'Human Behavior Experiments': Schools for Scandal

Court TV and the Sundance Channel are both airing a new documentary called The Human Behavior Experiments, which takes a historical look at the psychology of unethical behavior by examining the work of social scientists in the 1960s and 1970s. Television critic Andrew Wallenstein says the documentary is particularly powerful in light of many of today's scandals.

Copyright © 2006 NPR. For personal, noncommercial use only. See Terms of Use. For other uses, prior permission required.

ALEX CHADWICK, host:

He made the Oscar-nominated documentary, Enron: The Smartest Guys in the Room. Now Director Alex Gibney looks at why people are susceptible to unethical behavior. His new documentary, The Human Behavior Experiments airs tonight on both Court TV and the Sundance Channel. Here's TV critic Andrew Wallenstein.

Mr. ANDREW WALLENSTEIN (The Hollywood Reporter): I know it sounds preposterous but imagine getting a call at work from someone posing as a police officer. He tells you an employee has stolen some money and he wants you to detain the suspect. He then proceeds to order you to conduct a strip search that amounts to sexual abuse. That's not possible, right? Well, it did happen, at least 70 times in various places around the country.

It's a bizarre scam recounted in the new documentary, Human Behavior Experiments. Gibney goes on to help viewers understand how the average citizen could be compelled by a complete stranger to do terrible things. This fascinating and kind of frightening documentary draws mostly on footage taken from the experiments done in the 1960s and '70s by pioneering social scientists such as Stanley Milgram. In this interview, Milgram cites the atrocities committed during the Holocaust as the inspiration behind his research.

Mr. STANLEY MILGREM (Social Scientist): When I learn of incidents such as the massacre of millions of men, women and children perpetrated by the Nazi's in World War II, how is it possible, I ask myself, that ordinary people who were courteous and decent and everyday life can act callously, inhumanely, without any limitations of conscience? Now, there are some studies in my discipline, social psychology, that seem to provide a clue to this question.

Mr. WALLENSTEIN: Milgram is famous for his 1961 experiment demonstrating how simply blind obedience could be elicited. His subjects continued to deliver what they were told was lethal electric shocks to an unseen individual just because that's what they were instructed to do. Even scarier than reels of Mailgram's work are images of the Stanford Prison Experiment of 1971. In this experiment, subjects were told to simulate a prison. They took it way too far, forcing prisoners to do everything from sleeping on the floor naked to compelling them to perform homosexual acts of humiliation. As some of the participants recalled here, it provided an eerie precursor to the Abu Gharib prison scandal decades later.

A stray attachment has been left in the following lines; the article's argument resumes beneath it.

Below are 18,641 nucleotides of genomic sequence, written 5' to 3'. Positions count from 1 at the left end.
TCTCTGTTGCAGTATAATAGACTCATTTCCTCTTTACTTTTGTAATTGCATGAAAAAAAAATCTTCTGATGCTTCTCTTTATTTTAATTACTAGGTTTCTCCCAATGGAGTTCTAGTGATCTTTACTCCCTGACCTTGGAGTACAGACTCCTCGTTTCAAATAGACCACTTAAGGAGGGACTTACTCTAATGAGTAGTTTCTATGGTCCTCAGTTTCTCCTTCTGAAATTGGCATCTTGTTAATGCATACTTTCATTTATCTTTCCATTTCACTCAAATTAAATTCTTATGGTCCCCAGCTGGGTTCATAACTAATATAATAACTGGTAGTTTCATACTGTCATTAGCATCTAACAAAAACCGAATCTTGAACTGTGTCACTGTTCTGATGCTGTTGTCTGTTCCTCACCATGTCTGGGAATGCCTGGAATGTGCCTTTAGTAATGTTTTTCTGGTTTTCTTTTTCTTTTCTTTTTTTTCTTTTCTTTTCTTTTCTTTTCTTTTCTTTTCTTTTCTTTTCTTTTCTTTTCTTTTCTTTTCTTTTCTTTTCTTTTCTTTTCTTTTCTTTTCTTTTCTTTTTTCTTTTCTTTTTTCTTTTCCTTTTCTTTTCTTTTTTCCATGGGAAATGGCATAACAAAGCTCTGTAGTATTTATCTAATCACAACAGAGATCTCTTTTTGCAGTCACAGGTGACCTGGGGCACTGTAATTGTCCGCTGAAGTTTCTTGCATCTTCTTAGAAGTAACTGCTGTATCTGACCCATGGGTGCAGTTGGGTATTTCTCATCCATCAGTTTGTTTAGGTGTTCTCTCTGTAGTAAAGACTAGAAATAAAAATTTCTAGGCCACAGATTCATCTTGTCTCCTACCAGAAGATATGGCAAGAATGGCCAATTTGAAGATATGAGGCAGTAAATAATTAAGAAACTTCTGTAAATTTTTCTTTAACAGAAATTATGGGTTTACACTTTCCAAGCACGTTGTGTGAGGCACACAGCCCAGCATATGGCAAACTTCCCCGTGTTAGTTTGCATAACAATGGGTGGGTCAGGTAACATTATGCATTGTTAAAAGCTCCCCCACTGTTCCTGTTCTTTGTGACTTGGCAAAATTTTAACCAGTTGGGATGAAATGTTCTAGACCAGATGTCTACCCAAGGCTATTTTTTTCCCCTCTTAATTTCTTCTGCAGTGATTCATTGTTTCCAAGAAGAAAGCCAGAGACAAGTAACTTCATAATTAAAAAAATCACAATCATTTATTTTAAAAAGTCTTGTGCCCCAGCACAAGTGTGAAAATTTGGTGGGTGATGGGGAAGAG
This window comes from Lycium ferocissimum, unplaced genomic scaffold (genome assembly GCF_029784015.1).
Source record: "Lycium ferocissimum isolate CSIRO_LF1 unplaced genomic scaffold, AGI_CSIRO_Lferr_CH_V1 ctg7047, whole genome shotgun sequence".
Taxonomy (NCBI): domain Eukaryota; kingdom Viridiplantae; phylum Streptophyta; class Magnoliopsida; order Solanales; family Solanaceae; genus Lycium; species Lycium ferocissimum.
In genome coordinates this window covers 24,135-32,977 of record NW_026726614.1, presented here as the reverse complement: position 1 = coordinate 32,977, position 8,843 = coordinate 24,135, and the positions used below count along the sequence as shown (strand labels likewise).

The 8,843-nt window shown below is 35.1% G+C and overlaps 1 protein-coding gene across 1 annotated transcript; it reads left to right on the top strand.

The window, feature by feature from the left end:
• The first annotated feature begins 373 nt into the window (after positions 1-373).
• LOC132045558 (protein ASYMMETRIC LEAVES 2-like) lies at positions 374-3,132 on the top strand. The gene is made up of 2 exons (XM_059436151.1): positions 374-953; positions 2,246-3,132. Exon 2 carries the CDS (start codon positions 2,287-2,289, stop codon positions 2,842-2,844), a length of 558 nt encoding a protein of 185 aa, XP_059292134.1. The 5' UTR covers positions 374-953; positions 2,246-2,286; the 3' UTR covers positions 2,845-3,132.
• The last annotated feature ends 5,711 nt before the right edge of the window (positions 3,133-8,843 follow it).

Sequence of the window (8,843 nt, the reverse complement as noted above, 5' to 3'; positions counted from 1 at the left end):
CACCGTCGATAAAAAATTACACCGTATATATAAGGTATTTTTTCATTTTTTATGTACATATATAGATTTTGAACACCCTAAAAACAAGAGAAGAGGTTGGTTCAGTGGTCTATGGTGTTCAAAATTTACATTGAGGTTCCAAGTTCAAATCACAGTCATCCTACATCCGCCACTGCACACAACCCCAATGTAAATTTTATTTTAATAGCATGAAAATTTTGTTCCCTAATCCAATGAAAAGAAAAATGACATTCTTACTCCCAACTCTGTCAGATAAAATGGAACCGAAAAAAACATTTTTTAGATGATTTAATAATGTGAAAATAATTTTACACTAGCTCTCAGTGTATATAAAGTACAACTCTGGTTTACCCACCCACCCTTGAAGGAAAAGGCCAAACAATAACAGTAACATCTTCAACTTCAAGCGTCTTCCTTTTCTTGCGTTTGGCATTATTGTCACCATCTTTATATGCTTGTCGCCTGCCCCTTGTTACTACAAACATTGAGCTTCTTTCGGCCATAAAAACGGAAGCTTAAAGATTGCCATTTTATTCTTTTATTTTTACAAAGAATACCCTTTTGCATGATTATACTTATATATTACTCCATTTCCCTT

Mr. MILGREM: The photographs were strikingly familiar to the photographs that we had taken, many of the photographs I had taken in the prison study.

They didn't do any stuff that you see in Abu Gharib where they, you know, get in a big pile or something like that, but they certainly subjected them to all kinds of humiliations. I don't know what I would have done myself. Given enough time, we could have gotten there.

Mr. WALLENSTEIN: Over and over, human behavior experiments hammers home a rather chilling point, that acts of evil aren't necessarily executed by uniquely depraved individuals, but ordinary people caught in a perfect storm of easily-manipulated circumstances. Credit Gibney's documentary for illuminating the darkest corners of human psychology, where it needs it most.

CHADWICK: Andrew Wallenstein is an editor for The Hollywood Reporter. He's also co-host of Square Off on the TV Guide channel. The Human Behavior Experiments airs tonight on both Court TV and the Sundance Channel.

Copyright © 2006 NPR. All rights reserved. No quotes from the materials contained herein may be used in any media without attribution to NPR. This transcript is provided for personal, noncommercial use only, pursuant to our Terms of Use. Any other use requires NPR's prior permission. Visit our permissions page for further information.

NPR transcripts are created on a rush deadline by a contractor for NPR, and accuracy and availability may vary. This text may not be in its final form and may be updated or revised in the future. Please be aware that the authoritative record of NPR's programming is the audio.

Comments

 

Please keep your community civil. All comments must follow the NPR.org Community rules and Terms of Use. NPR reserves the right to use the comments we receive, in whole or in part, and to use the commenter's name and location, in any medium. See also the Terms of Use, Privacy Policy and Community FAQ.

Support comes from: